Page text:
Mr O’Leary, who will undertake the functions of the IFA president during the review, confirmed Mr Lucey had agreed to examine all aspects of the remuneration package of the former general secretary from his appointment in 2009 until his resignation last week. “He will do the same for the president and the deputy president, in order to provide the membership with full transparency,” Mr O’Leary said, adding that the IFA would make all financial data available to Mr Lucey.

Mixing alcohol with diet soft drinks will “get people drunk faster”

According to a new study

  Intoxicated: When men and women were given vodka mixed with either ordinary lemonade or sugar-free lemonade, they became inebriated more quickly with the diet version   

On a boozy night out, many of us reach for diet mixers in the hope it will keep the calorie count down.

But while the artificially-sweetened drinks may not be as bad for our waistlines, experts now warn they could get us drunk faster – even taking us over the drink-drive limit.

US researchers from the Northern Kentucky University studied 20 men and women, breathalysing them after drinking either a vodka and lemonade or vodka and diet lemonade. While the amount of alcohol was the same, the readings were up by 25 per cent for those who’d had diet mixers.

It’s such a big difference that scientists want bars to warn staff and punters of the dangers of going diet.

As for why the readings were so different, it’s believed sugary mixers could act in the same way as food, slowing the passage of alcohol to the bloodstream, claims the research in the Drug and Alcohol Dependence journal.

The same US team has carried out similar research before, finding that diet mixers could take someone over the drink-drive limit. As test subjects who’d had the low-calorie drink didn’t feel any more inebriated, it could result in people accidentally drink-driving.

Their biggest worry is women, who are often the people who opt for diet drinks.

“While all alcohol consumers should be aware of this phenomenon, it appears more likely that women would select alcohol beverages with a diet mixer given that they are more likely to be conscious of calories in their drinks,” study author Dr. Cecile Marczinski warned.

“Young women may be particularly vulnerable as they frequently use diet mixers with alcohol and they also restrict food intake when drinking to control calorie consumption and, ultimately, body weight.”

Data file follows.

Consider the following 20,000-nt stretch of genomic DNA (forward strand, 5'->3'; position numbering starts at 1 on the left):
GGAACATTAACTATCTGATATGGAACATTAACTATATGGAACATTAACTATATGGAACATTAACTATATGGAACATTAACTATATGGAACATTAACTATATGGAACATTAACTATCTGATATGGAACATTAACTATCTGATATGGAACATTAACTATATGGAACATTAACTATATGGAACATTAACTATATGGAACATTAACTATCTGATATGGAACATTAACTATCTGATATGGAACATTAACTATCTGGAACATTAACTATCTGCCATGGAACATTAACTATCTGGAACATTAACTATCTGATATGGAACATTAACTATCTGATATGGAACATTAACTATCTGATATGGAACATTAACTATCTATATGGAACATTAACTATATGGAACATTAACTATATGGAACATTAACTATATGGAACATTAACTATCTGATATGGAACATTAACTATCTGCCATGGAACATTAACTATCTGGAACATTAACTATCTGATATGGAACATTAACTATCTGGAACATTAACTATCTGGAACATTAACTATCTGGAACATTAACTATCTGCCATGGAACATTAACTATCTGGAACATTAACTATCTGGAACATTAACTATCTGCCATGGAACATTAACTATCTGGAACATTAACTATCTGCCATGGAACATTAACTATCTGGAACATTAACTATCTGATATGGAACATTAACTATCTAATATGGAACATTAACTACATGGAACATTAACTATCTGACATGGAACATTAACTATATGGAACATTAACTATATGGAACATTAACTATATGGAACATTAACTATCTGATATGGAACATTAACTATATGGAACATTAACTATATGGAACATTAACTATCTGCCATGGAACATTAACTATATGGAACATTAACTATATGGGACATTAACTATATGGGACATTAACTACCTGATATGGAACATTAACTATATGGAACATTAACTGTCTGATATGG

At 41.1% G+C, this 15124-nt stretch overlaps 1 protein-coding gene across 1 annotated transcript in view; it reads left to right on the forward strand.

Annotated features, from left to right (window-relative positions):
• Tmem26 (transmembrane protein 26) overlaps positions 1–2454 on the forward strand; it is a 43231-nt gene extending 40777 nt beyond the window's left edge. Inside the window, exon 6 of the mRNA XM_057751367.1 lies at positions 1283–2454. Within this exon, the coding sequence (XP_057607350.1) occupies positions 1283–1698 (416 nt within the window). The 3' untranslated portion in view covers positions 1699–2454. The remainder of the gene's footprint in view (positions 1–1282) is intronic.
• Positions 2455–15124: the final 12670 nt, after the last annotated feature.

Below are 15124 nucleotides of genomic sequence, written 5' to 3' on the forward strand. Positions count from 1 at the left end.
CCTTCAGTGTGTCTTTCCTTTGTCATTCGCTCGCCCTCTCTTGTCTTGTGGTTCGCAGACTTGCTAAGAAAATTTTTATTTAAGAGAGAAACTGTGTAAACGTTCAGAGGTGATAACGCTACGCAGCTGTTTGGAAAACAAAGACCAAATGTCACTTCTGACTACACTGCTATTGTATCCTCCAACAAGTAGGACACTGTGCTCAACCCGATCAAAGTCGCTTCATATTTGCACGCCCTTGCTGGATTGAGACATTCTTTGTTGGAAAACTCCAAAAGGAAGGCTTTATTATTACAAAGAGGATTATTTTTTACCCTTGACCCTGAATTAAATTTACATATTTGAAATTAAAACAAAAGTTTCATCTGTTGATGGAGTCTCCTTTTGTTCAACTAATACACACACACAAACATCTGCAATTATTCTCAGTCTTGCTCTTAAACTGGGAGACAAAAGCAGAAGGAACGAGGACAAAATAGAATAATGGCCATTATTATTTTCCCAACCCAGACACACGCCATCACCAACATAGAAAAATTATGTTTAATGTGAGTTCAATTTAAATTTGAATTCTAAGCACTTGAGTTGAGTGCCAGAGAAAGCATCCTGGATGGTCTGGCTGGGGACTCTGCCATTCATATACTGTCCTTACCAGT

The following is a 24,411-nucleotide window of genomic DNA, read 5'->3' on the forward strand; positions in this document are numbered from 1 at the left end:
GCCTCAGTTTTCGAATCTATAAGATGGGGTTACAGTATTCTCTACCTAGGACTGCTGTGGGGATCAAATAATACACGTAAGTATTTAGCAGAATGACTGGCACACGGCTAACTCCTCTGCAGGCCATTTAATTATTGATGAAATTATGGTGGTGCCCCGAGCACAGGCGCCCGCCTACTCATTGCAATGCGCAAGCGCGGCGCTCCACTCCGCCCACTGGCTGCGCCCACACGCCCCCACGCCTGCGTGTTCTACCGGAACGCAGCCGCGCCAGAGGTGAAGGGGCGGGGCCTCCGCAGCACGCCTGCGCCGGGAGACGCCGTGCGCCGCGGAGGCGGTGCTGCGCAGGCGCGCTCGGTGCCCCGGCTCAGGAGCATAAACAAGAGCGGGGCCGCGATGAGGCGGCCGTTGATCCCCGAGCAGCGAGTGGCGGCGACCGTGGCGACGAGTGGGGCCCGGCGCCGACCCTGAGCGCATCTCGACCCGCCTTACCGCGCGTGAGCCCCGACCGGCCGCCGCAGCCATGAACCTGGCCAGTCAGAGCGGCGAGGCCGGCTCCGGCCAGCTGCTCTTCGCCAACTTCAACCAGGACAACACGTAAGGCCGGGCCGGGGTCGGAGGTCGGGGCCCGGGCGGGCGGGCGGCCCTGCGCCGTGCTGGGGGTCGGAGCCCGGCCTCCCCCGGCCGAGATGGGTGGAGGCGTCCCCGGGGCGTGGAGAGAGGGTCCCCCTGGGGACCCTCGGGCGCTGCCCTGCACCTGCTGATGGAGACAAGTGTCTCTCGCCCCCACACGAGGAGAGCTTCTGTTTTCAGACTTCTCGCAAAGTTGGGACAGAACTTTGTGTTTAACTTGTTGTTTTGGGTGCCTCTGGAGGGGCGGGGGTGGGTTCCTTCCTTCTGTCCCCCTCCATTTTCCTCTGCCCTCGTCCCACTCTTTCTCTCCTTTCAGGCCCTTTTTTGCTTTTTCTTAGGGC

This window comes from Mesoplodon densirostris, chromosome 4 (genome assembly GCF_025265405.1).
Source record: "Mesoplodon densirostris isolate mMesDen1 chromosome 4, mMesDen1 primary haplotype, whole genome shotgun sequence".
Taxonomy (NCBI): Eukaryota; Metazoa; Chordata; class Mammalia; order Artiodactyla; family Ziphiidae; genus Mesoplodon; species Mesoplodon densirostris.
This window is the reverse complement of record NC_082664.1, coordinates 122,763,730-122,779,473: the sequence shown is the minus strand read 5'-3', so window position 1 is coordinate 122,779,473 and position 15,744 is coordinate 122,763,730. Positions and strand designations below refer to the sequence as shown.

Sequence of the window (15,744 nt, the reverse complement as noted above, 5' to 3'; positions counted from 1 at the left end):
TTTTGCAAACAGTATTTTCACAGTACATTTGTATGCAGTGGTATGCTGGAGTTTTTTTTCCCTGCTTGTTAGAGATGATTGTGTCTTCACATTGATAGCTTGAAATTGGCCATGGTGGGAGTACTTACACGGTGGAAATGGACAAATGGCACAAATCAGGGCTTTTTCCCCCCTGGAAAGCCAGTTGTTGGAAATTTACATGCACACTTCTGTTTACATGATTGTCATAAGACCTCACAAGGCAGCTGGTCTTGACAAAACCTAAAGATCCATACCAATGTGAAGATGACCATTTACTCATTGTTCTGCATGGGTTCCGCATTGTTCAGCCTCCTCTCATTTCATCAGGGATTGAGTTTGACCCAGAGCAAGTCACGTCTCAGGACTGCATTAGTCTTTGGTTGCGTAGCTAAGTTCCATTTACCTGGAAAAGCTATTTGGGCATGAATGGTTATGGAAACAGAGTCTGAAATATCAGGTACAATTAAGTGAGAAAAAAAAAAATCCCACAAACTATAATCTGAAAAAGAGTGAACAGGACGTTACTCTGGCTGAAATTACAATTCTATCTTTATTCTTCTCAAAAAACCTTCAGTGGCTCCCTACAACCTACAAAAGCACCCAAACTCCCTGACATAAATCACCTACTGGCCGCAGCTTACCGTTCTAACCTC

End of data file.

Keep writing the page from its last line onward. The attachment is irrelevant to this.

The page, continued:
Remember though it’s safer not to drink at all on nights when you’re driving.

Those from less well-off areas less likely to beat cancer


The rich-poor divide is continuing to leave people in the least well-off areas of the country facing lower odds of surviving cancer after five years.

Worrying new figures reveal a stark difference in survival rates for two common cancers.

The early data from the National Cancer Registry of Ireland, due to be officially published early next year, shows the five-year survival rates for bowel cancer is 56pc in poor areas. This compares to 64pc for patients with the same disease in more affluent regions.

Poorer patients with lung cancer have a 16pc survival rate.

But survival for the better-off who have lung cancer stands at 22pc.

“Where you live has a significant impact on how long you live,” said Kathleen O’Meara, head of advocacy and communications at the Irish Cancer Society.

The organisation will unveil the sharp divide in cancer survival rates at a conference in Dublin today.

“Cancer affects all parts of Irish society, but some people are more at risk than others,” she pointed out. “The data shows that those in the poorest communities in Ireland have a reduced chance of surviving their cancer diagnosis.

“The new data highlights again that, if you come from a poorer community, you are less likely to survive cancer.

“This is hugely unfair. All communities and backgrounds should have equal access to diagnostics and fast treatment.”

She suggested one of the contributory factors is the ongoing risk of delayed diagnosis by those who cannot afford to pay for scans themselves to find out if their symptoms are cancerous.